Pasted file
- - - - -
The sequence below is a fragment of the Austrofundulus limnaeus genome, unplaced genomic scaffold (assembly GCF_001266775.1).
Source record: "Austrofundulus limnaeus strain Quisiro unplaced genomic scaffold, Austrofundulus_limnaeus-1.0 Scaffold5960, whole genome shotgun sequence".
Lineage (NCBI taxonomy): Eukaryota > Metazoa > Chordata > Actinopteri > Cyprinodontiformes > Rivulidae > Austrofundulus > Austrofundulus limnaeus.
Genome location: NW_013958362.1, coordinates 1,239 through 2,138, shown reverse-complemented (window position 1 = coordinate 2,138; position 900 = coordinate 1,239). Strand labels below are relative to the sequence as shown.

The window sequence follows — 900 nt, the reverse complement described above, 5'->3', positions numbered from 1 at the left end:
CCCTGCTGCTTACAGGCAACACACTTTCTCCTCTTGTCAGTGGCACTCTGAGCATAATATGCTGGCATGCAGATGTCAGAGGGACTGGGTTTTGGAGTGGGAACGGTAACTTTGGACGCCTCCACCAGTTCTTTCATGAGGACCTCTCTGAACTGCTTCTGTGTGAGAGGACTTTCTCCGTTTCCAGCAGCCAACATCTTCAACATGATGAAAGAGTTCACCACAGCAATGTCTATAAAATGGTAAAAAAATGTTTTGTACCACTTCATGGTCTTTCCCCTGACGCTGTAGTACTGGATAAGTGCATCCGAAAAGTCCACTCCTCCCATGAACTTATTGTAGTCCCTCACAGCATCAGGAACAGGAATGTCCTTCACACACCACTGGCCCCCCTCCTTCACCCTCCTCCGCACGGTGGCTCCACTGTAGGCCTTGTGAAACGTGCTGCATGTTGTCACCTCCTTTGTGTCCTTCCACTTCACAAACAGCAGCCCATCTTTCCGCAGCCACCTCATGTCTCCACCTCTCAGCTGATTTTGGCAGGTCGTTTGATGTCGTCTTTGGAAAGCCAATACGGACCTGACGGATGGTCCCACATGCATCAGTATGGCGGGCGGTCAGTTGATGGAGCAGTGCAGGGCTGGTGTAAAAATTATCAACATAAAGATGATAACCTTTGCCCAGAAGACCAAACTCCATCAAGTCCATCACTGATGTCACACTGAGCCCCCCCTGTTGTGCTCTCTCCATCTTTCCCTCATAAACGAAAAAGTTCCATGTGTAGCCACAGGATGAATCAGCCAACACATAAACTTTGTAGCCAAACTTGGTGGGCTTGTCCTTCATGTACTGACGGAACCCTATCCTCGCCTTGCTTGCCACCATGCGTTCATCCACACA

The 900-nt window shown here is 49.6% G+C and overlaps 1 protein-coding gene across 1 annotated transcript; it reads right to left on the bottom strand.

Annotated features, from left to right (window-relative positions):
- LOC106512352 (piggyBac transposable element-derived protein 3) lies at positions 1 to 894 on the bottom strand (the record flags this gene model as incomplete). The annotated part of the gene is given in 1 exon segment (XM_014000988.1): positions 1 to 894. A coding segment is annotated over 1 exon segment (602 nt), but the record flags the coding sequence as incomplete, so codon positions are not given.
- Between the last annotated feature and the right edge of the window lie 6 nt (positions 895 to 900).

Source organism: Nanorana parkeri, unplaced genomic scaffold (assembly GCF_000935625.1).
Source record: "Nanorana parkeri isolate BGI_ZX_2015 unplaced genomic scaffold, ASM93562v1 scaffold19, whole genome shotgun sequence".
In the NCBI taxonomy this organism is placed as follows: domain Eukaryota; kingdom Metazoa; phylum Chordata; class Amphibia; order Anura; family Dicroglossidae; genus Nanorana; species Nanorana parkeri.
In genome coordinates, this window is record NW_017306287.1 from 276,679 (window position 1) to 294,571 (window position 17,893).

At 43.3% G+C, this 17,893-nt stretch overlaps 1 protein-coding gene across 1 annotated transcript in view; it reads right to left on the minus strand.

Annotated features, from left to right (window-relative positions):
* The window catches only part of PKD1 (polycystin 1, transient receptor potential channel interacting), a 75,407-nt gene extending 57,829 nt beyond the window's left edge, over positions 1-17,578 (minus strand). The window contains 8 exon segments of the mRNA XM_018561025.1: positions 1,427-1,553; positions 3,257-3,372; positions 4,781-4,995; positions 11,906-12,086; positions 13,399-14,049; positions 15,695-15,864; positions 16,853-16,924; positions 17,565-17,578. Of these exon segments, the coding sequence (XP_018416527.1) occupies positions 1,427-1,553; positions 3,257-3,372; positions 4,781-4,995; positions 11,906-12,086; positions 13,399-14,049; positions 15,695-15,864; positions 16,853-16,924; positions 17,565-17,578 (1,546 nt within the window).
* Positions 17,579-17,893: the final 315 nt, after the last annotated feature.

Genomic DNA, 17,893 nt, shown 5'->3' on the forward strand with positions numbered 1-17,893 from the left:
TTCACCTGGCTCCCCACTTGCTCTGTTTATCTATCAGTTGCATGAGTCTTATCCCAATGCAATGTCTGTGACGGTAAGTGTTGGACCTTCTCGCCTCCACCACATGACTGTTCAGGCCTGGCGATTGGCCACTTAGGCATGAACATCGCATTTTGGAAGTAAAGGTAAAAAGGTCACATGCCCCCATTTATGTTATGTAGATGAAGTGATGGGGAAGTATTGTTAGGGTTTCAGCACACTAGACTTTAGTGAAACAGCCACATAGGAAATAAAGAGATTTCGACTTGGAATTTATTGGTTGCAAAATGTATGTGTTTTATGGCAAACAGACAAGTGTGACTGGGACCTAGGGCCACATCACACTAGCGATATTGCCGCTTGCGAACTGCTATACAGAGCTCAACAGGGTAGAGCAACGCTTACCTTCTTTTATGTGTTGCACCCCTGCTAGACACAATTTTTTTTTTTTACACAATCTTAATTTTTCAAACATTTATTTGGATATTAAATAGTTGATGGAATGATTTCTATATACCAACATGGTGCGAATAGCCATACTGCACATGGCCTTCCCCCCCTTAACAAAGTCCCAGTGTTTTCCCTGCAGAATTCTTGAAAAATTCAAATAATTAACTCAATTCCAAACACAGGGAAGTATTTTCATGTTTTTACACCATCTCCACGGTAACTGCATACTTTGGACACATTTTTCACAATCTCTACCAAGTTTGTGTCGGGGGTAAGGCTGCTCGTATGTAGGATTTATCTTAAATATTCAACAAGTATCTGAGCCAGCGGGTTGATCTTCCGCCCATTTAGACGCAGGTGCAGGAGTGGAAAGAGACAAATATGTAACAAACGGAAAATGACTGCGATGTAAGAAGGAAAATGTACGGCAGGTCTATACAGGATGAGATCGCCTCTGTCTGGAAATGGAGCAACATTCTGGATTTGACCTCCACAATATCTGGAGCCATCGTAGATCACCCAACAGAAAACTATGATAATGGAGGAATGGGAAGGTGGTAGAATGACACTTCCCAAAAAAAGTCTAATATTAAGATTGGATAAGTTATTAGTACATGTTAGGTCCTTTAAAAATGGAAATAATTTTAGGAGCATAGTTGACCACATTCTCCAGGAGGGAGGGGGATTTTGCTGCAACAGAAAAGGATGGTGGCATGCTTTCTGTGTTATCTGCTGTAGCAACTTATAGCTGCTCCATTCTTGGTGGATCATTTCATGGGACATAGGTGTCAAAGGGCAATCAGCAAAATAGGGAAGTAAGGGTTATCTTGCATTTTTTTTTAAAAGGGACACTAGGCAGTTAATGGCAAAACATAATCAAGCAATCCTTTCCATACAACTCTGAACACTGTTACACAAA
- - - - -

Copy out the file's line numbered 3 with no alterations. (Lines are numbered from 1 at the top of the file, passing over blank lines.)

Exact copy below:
Lineage (NCBI taxonomy): Eukaryota > Metazoa > Chordata > Actinopteri > Cyprinodontiformes > Rivulidae > Austrofundulus > Austrofundulus limnaeus.